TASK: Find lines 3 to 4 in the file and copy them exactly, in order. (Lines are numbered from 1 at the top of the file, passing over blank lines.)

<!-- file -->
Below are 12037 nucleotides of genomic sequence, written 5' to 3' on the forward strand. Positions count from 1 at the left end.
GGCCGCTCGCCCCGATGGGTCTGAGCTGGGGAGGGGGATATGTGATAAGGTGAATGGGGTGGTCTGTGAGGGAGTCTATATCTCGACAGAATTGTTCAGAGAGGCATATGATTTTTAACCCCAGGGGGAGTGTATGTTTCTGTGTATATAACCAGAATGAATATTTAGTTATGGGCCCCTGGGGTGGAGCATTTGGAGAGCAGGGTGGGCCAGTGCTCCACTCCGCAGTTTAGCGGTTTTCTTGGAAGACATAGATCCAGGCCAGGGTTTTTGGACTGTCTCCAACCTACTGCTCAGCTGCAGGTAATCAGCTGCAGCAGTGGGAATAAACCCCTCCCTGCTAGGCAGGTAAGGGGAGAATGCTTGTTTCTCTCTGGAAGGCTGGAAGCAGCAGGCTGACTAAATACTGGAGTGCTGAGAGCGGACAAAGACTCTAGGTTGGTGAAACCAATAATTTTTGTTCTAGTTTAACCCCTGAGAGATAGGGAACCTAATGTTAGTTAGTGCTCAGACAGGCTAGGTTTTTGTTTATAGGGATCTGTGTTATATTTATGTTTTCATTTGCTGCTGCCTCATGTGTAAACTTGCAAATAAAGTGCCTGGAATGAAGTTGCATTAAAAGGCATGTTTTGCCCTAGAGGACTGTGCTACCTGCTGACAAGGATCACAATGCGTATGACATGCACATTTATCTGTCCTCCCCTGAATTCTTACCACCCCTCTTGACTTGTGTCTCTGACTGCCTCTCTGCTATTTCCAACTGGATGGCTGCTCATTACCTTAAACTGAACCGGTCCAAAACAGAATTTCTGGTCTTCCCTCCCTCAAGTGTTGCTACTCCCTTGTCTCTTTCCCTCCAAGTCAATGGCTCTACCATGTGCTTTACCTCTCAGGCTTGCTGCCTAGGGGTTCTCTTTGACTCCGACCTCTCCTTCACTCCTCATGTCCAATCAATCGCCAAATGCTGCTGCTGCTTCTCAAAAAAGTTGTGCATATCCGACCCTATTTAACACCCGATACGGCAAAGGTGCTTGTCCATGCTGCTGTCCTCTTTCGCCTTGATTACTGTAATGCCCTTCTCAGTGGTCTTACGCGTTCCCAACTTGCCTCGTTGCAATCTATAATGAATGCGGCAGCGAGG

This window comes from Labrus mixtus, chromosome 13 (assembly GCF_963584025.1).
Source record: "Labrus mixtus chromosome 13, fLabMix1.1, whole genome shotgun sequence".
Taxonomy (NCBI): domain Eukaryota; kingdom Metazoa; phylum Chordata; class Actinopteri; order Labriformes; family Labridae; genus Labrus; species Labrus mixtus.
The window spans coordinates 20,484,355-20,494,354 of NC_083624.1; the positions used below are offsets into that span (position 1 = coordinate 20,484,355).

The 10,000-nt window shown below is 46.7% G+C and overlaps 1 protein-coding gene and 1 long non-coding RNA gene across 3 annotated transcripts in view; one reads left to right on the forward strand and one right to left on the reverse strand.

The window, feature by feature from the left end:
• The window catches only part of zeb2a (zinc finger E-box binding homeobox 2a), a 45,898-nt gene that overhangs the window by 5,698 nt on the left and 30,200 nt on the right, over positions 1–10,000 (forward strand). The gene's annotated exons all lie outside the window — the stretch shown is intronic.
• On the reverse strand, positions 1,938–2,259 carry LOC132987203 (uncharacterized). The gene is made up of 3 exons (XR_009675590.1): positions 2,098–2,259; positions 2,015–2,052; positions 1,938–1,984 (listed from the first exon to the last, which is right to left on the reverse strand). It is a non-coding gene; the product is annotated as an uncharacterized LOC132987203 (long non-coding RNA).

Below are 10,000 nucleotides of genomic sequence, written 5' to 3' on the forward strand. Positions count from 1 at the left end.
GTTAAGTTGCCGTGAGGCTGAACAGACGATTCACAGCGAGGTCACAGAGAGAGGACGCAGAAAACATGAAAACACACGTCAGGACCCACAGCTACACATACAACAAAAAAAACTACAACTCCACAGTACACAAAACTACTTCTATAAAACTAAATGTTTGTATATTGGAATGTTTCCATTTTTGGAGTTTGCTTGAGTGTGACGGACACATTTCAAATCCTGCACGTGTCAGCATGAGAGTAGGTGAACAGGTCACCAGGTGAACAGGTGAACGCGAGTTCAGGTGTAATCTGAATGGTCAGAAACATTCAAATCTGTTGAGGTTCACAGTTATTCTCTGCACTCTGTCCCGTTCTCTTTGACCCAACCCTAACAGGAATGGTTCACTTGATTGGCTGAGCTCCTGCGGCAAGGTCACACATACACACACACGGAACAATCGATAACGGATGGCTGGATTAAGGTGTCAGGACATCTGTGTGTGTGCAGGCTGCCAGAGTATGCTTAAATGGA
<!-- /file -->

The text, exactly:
This window comes from Labrus mixtus, chromosome 13 (assembly GCF_963584025.1).
Source record: "Labrus mixtus chromosome 13, fLabMix1.1, whole genome shotgun sequence".